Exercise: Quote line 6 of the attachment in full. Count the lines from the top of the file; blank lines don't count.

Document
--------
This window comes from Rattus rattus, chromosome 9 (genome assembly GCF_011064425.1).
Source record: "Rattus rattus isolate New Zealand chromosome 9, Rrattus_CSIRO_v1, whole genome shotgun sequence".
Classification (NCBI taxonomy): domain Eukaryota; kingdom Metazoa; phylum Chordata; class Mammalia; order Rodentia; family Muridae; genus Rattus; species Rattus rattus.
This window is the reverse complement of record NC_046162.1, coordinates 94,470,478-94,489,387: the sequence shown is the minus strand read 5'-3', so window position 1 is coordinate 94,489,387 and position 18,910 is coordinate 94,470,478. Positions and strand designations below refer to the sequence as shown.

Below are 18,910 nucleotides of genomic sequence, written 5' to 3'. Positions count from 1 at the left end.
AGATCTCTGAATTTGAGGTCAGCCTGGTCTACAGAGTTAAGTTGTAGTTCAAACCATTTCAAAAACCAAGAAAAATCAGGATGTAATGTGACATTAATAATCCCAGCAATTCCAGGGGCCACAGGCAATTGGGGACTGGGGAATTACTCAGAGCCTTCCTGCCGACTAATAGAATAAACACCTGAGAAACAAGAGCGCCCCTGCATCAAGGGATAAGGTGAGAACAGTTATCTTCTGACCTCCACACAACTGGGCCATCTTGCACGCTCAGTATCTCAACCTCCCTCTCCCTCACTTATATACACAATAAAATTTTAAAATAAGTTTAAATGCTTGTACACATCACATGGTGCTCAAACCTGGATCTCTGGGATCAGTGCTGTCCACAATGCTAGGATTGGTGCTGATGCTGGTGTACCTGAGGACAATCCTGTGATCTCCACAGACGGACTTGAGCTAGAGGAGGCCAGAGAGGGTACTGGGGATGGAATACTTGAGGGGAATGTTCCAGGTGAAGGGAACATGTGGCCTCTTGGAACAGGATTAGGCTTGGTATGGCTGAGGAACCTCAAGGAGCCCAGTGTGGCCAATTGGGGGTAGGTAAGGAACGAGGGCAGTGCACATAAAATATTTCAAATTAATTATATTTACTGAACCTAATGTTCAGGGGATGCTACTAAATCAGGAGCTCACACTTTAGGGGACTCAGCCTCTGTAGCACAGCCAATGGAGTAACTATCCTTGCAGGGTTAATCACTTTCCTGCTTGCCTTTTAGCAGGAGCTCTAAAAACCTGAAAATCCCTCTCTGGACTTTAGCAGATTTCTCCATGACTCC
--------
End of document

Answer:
AGATCTCTGAATTTGAGGTCAGCCTGGTCTACAGAGTTAAGTTGTAGTTCAAACCATTTCAAAAACCAAGAAAAATCAGGATGTAATGTGACATTAATAATCCCAGCAATTCCAGGGGCCACAGGCAATTGGGGACTGGGGAATTACTCAGAGCCTTCCTGCCGACTAATAGAATAAACACCTGAGAAACAAGAGCGCCCCTGCATCAAGGGATAAGGTGAGAACAGTTATCTTCTGACCTCCACACAACTGGGCCATCTTGCACGCTCAGTATCTCAACCTCCCTCTCCCTCACTTATATACACAATAAAATTTTAAAATAAGTTTAAATGCTTGTACACATCACATGGTGCTCAAACCTGGATCTCTGGGATCAGTGCTGTCCACAATGCTAGGATTGGTGCTGATGCTGGTGTACCTGAGGACAATCCTGTGATCTCCACAGACGGACTTGAGCTAGAGGAGGCCAGAGAGGGTACTGGGGATGGAATACTTGAGGGGAATGTTCCAGGTGAAGGGAACATGTGGCCTCTTGGAACAGGATTAGGCTTGGTATGGCTGAGGAACCTCAAGGAGCCCAGTGTGGCCAATTGGGGGTAGGTAAGGAACGAGGGCAGTGCACATAAAATATTTCAAATTAATTATATTTACTGAACCTAATGTTCAGGGGATGCTACTAAATCAGGAGCTCACACTTTAGGGGACTCAGCCTCTGTAGCACAGCCAATGGAGTAACTATCCTTGCAGGGTTAATCACTTTCCTGCTTGCCTTTTAGCAGGAGCTCTAAAAACCTGAAAATCCCTCTCTGGACTTTAGCAGATTTCTCCATGACTCC